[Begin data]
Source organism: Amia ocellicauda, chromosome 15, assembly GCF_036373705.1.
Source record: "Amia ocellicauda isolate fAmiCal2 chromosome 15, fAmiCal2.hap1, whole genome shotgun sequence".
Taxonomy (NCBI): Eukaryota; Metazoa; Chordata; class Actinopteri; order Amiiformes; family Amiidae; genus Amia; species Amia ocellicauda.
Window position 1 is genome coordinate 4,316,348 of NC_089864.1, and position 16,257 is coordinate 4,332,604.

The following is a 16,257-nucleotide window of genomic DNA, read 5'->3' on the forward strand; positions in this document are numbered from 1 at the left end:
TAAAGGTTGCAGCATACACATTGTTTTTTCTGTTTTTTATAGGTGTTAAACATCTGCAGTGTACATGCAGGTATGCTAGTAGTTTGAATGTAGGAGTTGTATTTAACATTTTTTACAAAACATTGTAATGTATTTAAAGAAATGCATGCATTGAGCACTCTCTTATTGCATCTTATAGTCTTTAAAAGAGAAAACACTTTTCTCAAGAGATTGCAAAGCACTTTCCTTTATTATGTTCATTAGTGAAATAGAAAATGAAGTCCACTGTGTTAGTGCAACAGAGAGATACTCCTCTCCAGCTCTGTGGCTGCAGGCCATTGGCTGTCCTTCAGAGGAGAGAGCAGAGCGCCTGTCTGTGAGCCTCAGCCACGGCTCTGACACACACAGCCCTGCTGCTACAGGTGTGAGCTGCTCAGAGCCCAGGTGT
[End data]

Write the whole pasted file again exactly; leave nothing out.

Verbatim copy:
Source organism: Amia ocellicauda, chromosome 15, assembly GCF_036373705.1.
Source record: "Amia ocellicauda isolate fAmiCal2 chromosome 15, fAmiCal2.hap1, whole genome shotgun sequence".
Taxonomy (NCBI): Eukaryota; Metazoa; Chordata; class Actinopteri; order Amiiformes; family Amiidae; genus Amia; species Amia ocellicauda.
Window position 1 is genome coordinate 4,316,348 of NC_089864.1, and position 16,257 is coordinate 4,332,604.

The following is a 16,257-nucleotide window of genomic DNA, read 5'->3' on the forward strand; positions in this document are numbered from 1 at the left end:
TAAAGGTTGCAGCATACACATTGTTTTTTCTGTTTTTTATAGGTGTTAAACATCTGCAGTGTACATGCAGGTATGCTAGTAGTTTGAATGTAGGAGTTGTATTTAACATTTTTTACAAAACATTGTAATGTATTTAAAGAAATGCATGCATTGAGCACTCTCTTATTGCATCTTATAGTCTTTAAAAGAGAAAACACTTTTCTCAAGAGATTGCAAAGCACTTTCCTTTATTATGTTCATTAGTGAAATAGAAAATGAAGTCCACTGTGTTAGTGCAACAGAGAGATACTCCTCTCCAGCTCTGTGGCTGCAGGCCATTGGCTGTCCTTCAGAGGAGAGAGCAGAGCGCCTGTCTGTGAGCCTCAGCCACGGCTCTGACACACACAGCCCTGCTGCTACAGGTGTGAGCTGCTCAGAGCCCAGGTGT